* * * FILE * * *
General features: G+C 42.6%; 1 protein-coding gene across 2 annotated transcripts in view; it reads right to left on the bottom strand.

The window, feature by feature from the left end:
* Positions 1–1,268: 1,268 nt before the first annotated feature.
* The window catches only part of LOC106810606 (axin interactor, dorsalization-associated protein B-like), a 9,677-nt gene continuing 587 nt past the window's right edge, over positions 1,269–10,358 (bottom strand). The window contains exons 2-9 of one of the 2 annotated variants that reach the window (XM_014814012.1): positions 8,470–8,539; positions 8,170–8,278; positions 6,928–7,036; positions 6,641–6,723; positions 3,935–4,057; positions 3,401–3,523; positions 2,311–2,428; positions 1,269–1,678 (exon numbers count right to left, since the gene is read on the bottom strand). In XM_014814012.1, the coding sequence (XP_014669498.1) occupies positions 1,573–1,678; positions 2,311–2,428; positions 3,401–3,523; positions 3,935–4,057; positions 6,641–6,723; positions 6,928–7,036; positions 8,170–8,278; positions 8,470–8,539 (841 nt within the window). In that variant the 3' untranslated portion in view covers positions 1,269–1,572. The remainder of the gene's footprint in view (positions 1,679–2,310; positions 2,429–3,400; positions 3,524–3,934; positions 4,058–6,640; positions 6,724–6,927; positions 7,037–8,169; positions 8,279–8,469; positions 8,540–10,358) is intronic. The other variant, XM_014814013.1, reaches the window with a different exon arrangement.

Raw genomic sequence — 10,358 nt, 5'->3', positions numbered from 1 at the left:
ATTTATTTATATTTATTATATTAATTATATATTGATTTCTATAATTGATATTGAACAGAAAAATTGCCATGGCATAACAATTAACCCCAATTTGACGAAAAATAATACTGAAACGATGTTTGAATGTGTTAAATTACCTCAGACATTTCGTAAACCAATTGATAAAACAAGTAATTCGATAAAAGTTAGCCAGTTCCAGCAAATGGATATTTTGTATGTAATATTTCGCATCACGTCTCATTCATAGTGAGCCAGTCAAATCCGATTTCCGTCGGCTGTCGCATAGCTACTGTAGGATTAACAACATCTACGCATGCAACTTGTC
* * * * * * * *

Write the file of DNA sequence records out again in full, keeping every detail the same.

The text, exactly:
General features: G+C 42.6%; 1 protein-coding gene across 2 annotated transcripts in view; it reads right to left on the bottom strand.

The window, feature by feature from the left end:
* Positions 1–1,268: 1,268 nt before the first annotated feature.
* The window catches only part of LOC106810606 (axin interactor, dorsalization-associated protein B-like), a 9,677-nt gene continuing 587 nt past the window's right edge, over positions 1,269–10,358 (bottom strand). The window contains exons 2-9 of one of the 2 annotated variants that reach the window (XM_014814012.1): positions 8,470–8,539; positions 8,170–8,278; positions 6,928–7,036; positions 6,641–6,723; positions 3,935–4,057; positions 3,401–3,523; positions 2,311–2,428; positions 1,269–1,678 (exon numbers count right to left, since the gene is read on the bottom strand). In XM_014814012.1, the coding sequence (XP_014669498.1) occupies positions 1,573–1,678; positions 2,311–2,428; positions 3,401–3,523; positions 3,935–4,057; positions 6,641–6,723; positions 6,928–7,036; positions 8,170–8,278; positions 8,470–8,539 (841 nt within the window). In that variant the 3' untranslated portion in view covers positions 1,269–1,572. The remainder of the gene's footprint in view (positions 1,679–2,310; positions 2,429–3,400; positions 3,524–3,934; positions 4,058–6,640; positions 6,724–6,927; positions 7,037–8,169; positions 8,279–8,469; positions 8,540–10,358) is intronic. The other variant, XM_014814013.1, reaches the window with a different exon arrangement.

Raw genomic sequence — 10,358 nt, 5'->3', positions numbered from 1 at the left:
ATTTATTTATATTTATTATATTAATTATATATTGATTTCTATAATTGATATTGAACAGAAAAATTGCCATGGCATAACAATTAACCCCAATTTGACGAAAAATAATACTGAAACGATGTTTGAATGTGTTAAATTACCTCAGACATTTCGTAAACCAATTGATAAAACAAGTAATTCGATAAAAGTTAGCCAGTTCCAGCAAATGGATATTTTGTATGTAATATTTCGCATCACGTCTCATTCATAGTGAGCCAGTCAAATCCGATTTCCGTCGGCTGTCGCATAGCTACTGTAGGATTAACAACATCTACGCATGCAACTTGTC